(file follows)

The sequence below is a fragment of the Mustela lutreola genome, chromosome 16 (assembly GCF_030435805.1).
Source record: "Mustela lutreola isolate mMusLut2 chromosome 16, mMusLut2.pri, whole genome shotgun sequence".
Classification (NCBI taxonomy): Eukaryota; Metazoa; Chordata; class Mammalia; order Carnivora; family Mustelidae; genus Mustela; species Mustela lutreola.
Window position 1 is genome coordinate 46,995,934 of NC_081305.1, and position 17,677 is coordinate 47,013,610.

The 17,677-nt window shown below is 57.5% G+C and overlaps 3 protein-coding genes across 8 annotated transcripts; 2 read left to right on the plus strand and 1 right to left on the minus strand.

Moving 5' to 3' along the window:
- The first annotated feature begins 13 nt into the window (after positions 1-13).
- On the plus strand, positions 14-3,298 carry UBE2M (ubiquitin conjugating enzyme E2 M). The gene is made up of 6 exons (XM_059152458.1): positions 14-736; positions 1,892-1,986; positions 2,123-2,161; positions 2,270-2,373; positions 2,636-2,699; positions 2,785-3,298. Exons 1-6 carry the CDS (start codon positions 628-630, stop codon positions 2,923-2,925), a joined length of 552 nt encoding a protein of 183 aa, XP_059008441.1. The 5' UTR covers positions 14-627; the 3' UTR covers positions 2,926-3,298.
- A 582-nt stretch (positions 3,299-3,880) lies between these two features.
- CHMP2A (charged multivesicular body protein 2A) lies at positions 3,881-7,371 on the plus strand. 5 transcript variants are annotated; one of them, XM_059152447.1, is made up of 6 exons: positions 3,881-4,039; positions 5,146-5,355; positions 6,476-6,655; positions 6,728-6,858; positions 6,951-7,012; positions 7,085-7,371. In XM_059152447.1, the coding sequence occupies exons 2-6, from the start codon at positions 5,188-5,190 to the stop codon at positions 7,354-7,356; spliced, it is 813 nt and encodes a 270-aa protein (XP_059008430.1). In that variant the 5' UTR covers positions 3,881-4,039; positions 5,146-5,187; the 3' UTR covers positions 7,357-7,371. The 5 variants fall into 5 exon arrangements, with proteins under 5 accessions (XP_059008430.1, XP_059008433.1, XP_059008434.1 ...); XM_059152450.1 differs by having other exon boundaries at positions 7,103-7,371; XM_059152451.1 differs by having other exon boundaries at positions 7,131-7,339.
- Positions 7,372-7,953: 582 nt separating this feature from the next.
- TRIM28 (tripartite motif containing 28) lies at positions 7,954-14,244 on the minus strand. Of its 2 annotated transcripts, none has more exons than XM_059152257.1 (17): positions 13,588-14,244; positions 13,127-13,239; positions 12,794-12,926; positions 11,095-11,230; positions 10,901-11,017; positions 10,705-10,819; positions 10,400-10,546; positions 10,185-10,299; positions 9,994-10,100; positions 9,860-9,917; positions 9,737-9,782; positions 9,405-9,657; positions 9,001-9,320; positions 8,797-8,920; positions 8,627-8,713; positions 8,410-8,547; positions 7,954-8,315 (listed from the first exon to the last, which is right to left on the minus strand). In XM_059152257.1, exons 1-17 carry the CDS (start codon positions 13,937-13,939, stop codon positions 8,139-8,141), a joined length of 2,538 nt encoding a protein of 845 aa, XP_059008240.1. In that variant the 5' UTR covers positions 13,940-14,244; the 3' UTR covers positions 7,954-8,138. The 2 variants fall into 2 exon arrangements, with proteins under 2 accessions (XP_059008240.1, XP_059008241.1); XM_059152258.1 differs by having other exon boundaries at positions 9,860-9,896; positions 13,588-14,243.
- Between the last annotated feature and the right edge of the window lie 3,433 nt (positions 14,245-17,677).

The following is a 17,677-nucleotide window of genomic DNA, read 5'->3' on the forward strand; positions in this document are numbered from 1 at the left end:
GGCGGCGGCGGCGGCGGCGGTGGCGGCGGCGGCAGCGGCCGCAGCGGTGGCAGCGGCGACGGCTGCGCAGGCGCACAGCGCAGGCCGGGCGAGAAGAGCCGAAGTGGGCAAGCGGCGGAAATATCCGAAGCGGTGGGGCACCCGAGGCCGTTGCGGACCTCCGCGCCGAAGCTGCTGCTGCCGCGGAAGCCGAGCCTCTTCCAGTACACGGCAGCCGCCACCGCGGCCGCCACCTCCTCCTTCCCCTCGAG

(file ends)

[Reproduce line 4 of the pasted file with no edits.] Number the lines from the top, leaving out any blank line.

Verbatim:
Window position 1 is genome coordinate 46,995,934 of NC_081305.1, and position 17,677 is coordinate 47,013,610.